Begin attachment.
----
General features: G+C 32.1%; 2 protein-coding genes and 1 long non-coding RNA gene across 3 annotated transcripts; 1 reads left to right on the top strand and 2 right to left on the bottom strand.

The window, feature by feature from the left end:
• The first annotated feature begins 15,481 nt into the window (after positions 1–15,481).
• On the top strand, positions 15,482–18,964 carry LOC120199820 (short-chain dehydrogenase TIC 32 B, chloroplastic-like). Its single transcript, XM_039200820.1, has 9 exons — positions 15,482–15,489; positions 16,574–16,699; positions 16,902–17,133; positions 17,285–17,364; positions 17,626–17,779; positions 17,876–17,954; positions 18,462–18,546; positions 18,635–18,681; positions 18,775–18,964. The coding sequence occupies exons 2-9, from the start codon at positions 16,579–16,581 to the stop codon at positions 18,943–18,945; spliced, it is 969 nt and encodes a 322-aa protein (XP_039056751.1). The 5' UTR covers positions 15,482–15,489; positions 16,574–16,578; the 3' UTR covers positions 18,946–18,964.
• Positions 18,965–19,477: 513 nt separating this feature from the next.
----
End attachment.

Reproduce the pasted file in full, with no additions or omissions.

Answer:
General features: G+C 32.1%; 2 protein-coding genes and 1 long non-coding RNA gene across 3 annotated transcripts; 1 reads left to right on the top strand and 2 right to left on the bottom strand.

The window, feature by feature from the left end:
• The first annotated feature begins 15,481 nt into the window (after positions 1–15,481).
• On the top strand, positions 15,482–18,964 carry LOC120199820 (short-chain dehydrogenase TIC 32 B, chloroplastic-like). Its single transcript, XM_039200820.1, has 9 exons — positions 15,482–15,489; positions 16,574–16,699; positions 16,902–17,133; positions 17,285–17,364; positions 17,626–17,779; positions 17,876–17,954; positions 18,462–18,546; positions 18,635–18,681; positions 18,775–18,964. The coding sequence occupies exons 2-9, from the start codon at positions 16,579–16,581 to the stop codon at positions 18,943–18,945; spliced, it is 969 nt and encodes a 322-aa protein (XP_039056751.1). The 5' UTR covers positions 15,482–15,489; positions 16,574–16,578; the 3' UTR covers positions 18,946–18,964.
• Positions 18,965–19,477: 513 nt separating this feature from the next.